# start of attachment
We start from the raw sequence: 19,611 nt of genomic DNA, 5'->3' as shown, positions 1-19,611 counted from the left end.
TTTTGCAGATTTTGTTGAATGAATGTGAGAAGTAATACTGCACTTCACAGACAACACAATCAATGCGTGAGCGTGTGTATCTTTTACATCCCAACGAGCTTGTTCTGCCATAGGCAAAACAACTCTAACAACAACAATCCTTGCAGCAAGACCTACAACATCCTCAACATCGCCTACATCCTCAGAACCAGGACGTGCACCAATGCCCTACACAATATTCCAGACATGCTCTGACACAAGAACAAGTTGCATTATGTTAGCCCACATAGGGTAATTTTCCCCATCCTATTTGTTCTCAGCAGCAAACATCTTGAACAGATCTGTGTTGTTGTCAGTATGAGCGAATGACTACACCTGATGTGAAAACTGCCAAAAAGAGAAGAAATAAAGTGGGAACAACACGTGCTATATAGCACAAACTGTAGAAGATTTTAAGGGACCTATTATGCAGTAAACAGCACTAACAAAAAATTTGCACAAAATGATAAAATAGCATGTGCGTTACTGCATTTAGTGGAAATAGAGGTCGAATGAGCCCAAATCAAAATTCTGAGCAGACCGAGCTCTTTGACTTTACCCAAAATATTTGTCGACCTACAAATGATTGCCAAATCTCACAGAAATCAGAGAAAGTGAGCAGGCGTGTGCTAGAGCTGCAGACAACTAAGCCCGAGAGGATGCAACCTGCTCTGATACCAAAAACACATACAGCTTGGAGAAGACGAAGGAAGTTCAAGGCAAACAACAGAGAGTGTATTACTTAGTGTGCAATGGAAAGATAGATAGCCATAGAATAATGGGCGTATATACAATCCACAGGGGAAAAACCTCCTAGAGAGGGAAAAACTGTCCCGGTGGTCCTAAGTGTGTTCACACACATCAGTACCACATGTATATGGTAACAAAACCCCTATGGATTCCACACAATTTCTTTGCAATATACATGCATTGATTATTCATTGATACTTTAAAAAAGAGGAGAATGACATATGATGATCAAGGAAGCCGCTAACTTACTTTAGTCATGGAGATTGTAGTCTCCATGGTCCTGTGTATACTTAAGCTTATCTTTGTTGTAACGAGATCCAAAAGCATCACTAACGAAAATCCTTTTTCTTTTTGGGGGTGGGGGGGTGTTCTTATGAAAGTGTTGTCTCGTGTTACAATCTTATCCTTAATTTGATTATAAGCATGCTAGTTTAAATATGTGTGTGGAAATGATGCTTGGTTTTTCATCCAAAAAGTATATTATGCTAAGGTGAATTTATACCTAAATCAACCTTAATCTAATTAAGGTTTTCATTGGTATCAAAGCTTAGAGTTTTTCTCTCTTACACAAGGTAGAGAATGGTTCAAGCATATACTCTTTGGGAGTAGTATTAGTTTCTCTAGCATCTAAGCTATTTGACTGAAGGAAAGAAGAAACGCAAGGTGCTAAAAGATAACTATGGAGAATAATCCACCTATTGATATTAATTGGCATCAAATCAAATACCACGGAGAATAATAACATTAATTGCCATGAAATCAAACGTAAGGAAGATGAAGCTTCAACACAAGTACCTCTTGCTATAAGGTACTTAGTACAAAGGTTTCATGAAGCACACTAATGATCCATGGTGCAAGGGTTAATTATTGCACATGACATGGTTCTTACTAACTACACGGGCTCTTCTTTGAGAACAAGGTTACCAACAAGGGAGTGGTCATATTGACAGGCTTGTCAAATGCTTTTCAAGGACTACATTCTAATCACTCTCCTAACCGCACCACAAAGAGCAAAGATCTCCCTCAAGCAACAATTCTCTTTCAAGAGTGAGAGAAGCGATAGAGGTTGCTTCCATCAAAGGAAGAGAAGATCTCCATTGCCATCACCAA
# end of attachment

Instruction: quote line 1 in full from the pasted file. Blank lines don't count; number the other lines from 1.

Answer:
We start from the raw sequence: 19,611 nt of genomic DNA, 5'->3' as shown, positions 1-19,611 counted from the left end.